His lips twitched. ‘I did get a nasty bite from a mosquito. Seriously though, I got them out of a couple of ... awkward situations, that’s all. Nothing worth writing about.’
‘Really? Well, Candice Cornwell seemed to have rather a lot to write about it.’
‘So I keep hearing.’
Mark quickened his pace and Willa was almost jogging to keep up with his lengthy strides. They covered the remaining distance in an awkward silence – and in five minutes flat.
‘This is me,’ Willa said, gasping for breath when they finally reached her car. She opened the boot with the remote and waited whilst he threw his bag inside.
‘Is this insured for anyone to drive?’ he asked.
‘Er ... yes it is. It’s our company car and Blossom and I – Blossom Appleyard, my colleague and flatmate – share it. Why?’
‘Would you allow me to drive to the hotel then? When I spoke to your father he told me this is your first time to this part of Greece and the motorway will be hectic at this time of day. I know the back roads and there’s a particularly pleasant taverna right beside the Corinth Canal. A friend of mine owns it and it’s a great place for a halfway stop and a drink – and I could use one, believe me.’
‘You ... you spoke to my father ... about me?’ Willa was horrified. This was the first time she’d heard mention of it.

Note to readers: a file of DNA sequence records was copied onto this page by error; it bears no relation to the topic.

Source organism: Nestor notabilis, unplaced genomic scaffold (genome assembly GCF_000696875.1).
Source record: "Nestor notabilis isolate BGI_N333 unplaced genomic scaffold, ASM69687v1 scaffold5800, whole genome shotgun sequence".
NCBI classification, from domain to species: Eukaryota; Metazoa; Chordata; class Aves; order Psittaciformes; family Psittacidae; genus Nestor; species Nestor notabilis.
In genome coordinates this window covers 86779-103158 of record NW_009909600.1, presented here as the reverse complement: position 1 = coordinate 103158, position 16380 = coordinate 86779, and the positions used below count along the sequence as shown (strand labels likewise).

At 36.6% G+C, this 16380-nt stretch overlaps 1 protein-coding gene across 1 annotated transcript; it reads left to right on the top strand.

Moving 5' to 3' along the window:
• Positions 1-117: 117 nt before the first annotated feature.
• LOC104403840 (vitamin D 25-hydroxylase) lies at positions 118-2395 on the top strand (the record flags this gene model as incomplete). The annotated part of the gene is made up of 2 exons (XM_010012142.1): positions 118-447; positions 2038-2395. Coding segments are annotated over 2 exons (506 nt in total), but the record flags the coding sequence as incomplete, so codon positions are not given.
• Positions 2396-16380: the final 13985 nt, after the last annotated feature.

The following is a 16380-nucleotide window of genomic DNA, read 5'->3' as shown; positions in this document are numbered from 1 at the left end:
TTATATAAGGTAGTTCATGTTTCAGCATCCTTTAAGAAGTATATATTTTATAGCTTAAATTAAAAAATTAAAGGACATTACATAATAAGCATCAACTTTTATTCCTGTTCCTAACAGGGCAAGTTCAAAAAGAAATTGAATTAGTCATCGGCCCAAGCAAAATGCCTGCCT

‘Not specifically about you, no,’ Mark said, walking round to the driver’s side and taking the keys from her hand. ‘He called me to say how pleased he was that I was going to be spending the week here and doing the review. He just mentioned that this was your first time running an entire season on your own and that you were a little nervous, but the sailing holidays were your idea so he’d let you take the helm. He also said that he hoped I’d be ... kind, I think. Anyway, that was all.’
‘That was all!’ Willa screeched, feeling her face go as red as the paintwork of the car. ‘Mr Thornton. This may be my first time running a season without another member of my family hanging around at the start and dropping in unannounced to check up on me but there is absolutely no need for you to treat me any differently than you would anyone else! Is that clear? I neither want nor expect any special treatment from you.’
Mark’s brows shot up in surprise as she snatched the keys back from him and got into the driver’s seat.
‘You can give me directions to this ... taverna but I’ll drive there. You can drive from there to the hotel if you like, because, Mr Thornton, you’re not the only one who could use a drink, and I plan on having more than one!’
‘Oh!’ was all she heard him say before she slammed the car door and turned on the ignition.
If you enjoyed this excerpt, please feel free to share it with your friends on Facebook, Twitter etc. 'Sailing Solo' released Wednesday the 24th of July 2013.
© Emily Harvale 2013